Postdoctoral Seminars

September 16, 2010 10:30 - 11:30AM
Characterization of the intricate gene regulatory networks that govern organism behavior has led to the discovery a number of small and topologically distinct subnetworks known as 'network motifs'. Along with experimental efforts, dynamical systems modeling has provided new insights into the equilibrium states and transient dynamics of such subnetworks. In this talk I will give a brief overview of some of the more biologically-relevant motifs, detail the successes of the systems biological approach to motif identification, and discuss some of the challenges to the study of network motifs in complex organisms.
September 23, 2010 10:30 - 11:30AM
In this talk, we consider rigid properties of hyperbolic periodic solutions of dynamical systems of networks. Let X_0=(x^0_1, ... , x^0_n) be a hyperbolic periodic solution to an admissible dynamical system of a network G. Let T be the minimal period of X_0. Cells (nodes) i, j are phase-related on X_0 if there exists a real number theta ( 0 <= theta < 1), such that x^0_i(t)= x^0_j(t+ theta T). The phase relation is rigid if the same phase relation remains in the perturbed periodic solution of any sufficiently small admissible perturbation. When theta =0, the two cells are called rigid synchrony. Rigid phase relation is known to be a product of symmetry. However, Stewart and Parker found that rigid phase relation might occur on a network without symmetry, but one of its quotient network defined by collapsing all rigid synchrony cells to one cell has symmetry. Stewart and Parker conjectured that this is the only way to get rigid phase relations on a transitive network without symmetry.

Stewart et. al. reduced the proving of this conjecture to the proving of the following two other conjectures:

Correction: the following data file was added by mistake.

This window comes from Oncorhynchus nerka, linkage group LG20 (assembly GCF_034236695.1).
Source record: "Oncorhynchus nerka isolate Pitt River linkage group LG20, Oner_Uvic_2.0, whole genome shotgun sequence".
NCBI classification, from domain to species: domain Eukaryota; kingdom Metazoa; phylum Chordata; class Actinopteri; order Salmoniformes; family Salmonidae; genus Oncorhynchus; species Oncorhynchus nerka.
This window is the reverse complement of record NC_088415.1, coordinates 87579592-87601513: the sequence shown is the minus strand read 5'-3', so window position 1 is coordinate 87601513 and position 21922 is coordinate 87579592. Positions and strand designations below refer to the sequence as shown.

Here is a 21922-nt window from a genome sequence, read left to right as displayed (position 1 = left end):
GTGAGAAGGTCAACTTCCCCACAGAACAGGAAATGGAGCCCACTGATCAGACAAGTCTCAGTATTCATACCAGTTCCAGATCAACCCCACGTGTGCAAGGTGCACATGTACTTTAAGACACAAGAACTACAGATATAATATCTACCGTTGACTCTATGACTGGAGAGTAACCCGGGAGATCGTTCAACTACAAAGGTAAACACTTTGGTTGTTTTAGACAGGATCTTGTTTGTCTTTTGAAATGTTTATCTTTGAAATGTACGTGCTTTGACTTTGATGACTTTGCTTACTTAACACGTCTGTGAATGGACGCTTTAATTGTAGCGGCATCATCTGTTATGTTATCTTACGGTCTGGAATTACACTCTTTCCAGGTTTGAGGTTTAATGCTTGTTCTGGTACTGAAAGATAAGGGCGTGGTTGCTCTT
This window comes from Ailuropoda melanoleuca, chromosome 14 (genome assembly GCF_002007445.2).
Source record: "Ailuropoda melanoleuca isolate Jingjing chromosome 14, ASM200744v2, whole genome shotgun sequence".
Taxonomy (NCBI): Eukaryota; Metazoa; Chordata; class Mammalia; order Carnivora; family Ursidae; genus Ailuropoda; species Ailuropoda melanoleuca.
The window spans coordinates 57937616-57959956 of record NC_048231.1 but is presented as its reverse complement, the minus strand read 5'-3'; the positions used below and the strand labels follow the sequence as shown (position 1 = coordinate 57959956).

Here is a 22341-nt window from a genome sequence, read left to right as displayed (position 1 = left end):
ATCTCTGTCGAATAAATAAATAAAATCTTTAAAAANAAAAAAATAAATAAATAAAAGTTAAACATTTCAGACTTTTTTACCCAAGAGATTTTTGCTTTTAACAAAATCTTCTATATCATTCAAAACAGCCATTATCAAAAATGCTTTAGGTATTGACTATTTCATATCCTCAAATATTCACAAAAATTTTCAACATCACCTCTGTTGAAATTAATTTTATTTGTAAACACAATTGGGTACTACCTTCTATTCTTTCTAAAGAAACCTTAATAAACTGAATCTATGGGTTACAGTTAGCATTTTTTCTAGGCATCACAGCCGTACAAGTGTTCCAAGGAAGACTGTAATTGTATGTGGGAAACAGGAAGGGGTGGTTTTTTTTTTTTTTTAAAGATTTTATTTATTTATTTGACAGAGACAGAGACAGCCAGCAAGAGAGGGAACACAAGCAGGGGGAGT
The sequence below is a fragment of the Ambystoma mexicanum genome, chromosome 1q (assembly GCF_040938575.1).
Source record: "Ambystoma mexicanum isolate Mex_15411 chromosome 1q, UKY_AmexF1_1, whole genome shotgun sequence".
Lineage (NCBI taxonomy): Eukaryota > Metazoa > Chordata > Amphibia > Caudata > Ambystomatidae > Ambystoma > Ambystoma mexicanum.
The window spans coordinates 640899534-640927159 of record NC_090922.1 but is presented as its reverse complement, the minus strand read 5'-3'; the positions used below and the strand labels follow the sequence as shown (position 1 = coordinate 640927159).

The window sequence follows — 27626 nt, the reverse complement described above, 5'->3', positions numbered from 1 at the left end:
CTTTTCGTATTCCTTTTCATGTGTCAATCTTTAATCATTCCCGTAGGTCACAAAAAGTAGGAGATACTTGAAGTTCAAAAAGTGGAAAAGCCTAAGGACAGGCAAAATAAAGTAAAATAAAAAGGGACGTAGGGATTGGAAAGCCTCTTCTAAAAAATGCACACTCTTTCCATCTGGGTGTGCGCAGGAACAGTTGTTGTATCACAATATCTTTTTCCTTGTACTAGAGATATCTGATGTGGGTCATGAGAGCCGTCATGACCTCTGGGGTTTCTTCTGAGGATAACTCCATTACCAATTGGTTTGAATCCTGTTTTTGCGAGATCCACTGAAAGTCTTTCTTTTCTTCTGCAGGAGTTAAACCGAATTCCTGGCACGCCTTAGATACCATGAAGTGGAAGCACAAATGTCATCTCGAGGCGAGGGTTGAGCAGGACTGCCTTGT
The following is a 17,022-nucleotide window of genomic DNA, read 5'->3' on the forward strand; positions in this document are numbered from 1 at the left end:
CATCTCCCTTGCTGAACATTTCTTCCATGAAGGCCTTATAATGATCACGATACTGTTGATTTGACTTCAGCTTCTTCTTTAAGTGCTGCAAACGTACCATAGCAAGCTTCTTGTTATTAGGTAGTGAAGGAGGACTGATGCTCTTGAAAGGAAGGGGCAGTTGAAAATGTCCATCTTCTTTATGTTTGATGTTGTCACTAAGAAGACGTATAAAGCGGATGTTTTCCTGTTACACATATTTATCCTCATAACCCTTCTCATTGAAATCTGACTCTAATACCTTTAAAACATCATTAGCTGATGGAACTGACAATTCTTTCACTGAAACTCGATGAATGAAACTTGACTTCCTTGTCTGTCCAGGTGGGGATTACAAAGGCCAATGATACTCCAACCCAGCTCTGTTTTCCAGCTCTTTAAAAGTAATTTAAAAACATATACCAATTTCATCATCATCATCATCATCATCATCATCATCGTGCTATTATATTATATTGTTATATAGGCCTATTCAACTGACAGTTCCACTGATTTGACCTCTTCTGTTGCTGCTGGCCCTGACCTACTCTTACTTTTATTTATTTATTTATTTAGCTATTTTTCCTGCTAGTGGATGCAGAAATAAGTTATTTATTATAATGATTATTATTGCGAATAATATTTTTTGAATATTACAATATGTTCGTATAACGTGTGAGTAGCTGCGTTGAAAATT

1) phase rigid property: Suppose phase relations on X_0 are rigid, then for each pair of phase-related cells, the signals they receive are also phase-related with the same phase-relation.

2) fully oscillatory property: In a transitive network, a hyperbolic periodic solution of an admissible vector field of the network is generically fully oscillatory (all cells are oscillatory on the periodic solution).

We show that these two conjectures are actually correct. These results are joint work with Marty Golubitsky and David Romano.
October 14, 2010 10:30 - 11:30AM
Prostate cancer (CaP) is the second most common cancer in American men. Although the majority of patients diagnosed with CaP are cured with primary treatment, it remains the second lead cause behind only lung cancer, of male cancer-related deaths in the western world. A few features set it apart from other cancers; it develops slowly over a period of years; CaP cells are dependent on male sex hormones for growth; treatment in the form of continuous androgen ablation fails due to the emergence of castrate-resistant CaP cells. Therefore, it has been proposed that intermittent androgen ablation therapy might be a better strategy for treating CaP. I present a model of prostate growth in humans, which can simulate the onset of CaP, as well as explain the emergence of resistance in response to therapy. Our model shall incorporate a variety of cell types such as healthy and CaP cells, as well as detailed biochemical pathways crucial to the growth of these cells. By being able to distinguish between various drug actions, and being fitted to individual patient data, we hope to develop a truly prescriptive tool to aid physicians in treatment choices for CaP patients.
October 21, 2010 10:30 - 11:30AM
In this talk, recent progress on the mathematical analysis of some reaction-cross diffusion models in population dynamics will be reported. In particular, some novel results concerning blowup of smooth solutions will be presented. This is a joint work with Yuan Lou and Dong Li.
October 22, 2010 11:30 - 12:30PM
Identifying mechanisms for the onset of cardiac arrhythmias is an important component of ongoing research in electrophysiology. Mathematically, abnormal rhythms such as ventricular tachycardia and fibrillation can be identified with spiral waves and spatiotemporal chaos, respectively. Understanding the precursors of such arrhythmias is possible even if we restrict ourselves to an idealized one-dimensional fiber of cardiac cells. In this presentation, I will use asymptotic methods to reduce a standard Hodgkin-Huxley type PDE model of a cardiac fiber to a system of ODEs which is amenable to mathematical analysis. My calculations exploit a particular feature of cardiac tissue known as electrical restitution: the speed and duration of cardiac action potentials depends upon how [locally] well-rested the tissue is. The kinematic model that I will introduce is far less computationally expensive than standard PDE models, making it feasible to run repeated numerical experiments. I will discuss one such experiment: the use of far-field pacing and feedback control to terminate chaos.